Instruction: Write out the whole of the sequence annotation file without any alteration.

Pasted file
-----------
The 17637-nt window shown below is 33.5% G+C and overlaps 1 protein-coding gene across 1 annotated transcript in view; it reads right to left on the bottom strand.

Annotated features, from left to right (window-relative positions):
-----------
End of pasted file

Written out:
The 17637-nt window shown below is 33.5% G+C and overlaps 1 protein-coding gene across 1 annotated transcript in view; it reads right to left on the bottom strand.

Annotated features, from left to right (window-relative positions):